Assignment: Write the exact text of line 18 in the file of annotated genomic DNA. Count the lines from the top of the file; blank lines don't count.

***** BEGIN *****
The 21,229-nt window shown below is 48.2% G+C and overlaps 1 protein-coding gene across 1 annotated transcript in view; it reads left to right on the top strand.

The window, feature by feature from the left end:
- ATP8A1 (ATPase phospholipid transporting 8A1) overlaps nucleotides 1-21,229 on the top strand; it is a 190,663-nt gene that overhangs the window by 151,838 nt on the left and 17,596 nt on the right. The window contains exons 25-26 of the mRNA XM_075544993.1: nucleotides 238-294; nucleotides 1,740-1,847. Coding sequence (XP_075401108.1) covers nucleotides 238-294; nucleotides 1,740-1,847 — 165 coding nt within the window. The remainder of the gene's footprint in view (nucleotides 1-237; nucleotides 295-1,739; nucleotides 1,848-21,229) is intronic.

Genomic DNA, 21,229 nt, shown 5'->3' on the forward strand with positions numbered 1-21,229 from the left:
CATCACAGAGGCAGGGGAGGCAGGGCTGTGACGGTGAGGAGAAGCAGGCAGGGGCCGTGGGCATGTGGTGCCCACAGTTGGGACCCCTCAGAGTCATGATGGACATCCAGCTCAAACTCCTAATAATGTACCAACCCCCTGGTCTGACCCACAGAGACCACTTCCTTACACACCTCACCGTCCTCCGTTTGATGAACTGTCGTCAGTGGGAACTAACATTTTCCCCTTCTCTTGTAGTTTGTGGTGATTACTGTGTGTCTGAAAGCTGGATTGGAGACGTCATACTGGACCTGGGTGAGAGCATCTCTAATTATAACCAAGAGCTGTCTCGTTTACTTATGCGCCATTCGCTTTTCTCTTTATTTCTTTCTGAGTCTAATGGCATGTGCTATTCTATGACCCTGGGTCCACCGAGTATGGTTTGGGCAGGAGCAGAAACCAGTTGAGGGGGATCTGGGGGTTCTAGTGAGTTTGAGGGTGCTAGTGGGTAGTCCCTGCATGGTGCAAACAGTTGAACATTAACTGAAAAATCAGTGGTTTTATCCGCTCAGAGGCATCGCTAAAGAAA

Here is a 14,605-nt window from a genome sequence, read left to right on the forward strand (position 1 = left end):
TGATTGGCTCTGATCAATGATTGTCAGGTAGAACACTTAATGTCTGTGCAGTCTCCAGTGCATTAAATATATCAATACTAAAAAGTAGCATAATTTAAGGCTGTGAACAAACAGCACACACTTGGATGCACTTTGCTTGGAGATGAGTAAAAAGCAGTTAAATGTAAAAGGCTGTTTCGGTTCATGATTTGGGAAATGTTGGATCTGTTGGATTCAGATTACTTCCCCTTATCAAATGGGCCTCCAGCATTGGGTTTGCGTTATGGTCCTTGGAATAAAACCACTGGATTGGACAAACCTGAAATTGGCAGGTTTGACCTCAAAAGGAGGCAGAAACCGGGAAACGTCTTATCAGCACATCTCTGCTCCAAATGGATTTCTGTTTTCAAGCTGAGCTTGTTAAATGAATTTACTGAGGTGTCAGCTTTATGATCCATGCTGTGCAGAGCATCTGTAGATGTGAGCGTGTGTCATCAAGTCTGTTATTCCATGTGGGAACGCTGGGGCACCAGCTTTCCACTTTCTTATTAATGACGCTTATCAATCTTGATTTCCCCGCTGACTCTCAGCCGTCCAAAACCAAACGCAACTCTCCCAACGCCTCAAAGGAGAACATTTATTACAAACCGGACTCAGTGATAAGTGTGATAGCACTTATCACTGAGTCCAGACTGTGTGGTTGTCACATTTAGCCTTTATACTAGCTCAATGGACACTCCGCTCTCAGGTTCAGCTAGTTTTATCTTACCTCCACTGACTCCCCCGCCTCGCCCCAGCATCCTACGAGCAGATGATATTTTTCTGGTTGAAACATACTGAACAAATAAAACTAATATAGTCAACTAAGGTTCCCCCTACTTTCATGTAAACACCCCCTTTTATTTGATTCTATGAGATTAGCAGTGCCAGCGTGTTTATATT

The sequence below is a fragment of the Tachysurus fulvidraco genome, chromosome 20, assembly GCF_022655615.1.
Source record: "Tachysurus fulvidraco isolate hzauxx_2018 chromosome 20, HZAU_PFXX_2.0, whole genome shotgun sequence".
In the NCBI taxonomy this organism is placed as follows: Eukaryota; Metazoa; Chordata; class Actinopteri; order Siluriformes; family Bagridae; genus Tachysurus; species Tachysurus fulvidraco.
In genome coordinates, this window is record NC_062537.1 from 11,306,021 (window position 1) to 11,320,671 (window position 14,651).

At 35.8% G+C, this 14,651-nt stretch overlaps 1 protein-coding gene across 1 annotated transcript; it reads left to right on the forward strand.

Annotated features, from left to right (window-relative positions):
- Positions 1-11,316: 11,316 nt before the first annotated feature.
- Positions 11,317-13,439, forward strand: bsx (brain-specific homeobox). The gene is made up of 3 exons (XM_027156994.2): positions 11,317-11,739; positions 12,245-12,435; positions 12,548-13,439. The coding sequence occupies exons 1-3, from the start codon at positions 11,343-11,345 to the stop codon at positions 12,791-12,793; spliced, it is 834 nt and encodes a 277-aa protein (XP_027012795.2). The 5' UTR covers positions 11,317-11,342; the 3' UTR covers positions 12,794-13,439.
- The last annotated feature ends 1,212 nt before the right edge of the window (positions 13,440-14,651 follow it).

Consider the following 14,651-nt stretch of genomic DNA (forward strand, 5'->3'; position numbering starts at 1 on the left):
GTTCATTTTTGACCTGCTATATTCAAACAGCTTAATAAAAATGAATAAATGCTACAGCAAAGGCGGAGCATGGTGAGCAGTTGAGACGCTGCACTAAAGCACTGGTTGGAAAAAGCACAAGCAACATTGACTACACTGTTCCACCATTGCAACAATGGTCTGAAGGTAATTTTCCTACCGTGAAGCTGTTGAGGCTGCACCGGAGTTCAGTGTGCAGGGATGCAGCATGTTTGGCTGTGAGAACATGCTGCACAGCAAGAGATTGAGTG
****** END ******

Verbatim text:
GTTCATTTTTGACCTGCTATATTCAAACAGCTTAATAAAAATGAATAAATGCTACAGCAAAGGCGGAGCATGGTGAGCAGTTGAGACGCTGCACTAAAGCACTGGTTGGAAAAAGCACAAGCAACATTGACTACACTGTTCCACCATTGCAACAATGGTCTGAAGGTAATTTTCCTACCGTGAAGCTGTTGAGGCTGCACCGGAGTTCAGTGTGCAGGGATGCAGCATGTTTGGCTGTGAGAACATGCTGCACAGCAAGAGATTGAGTG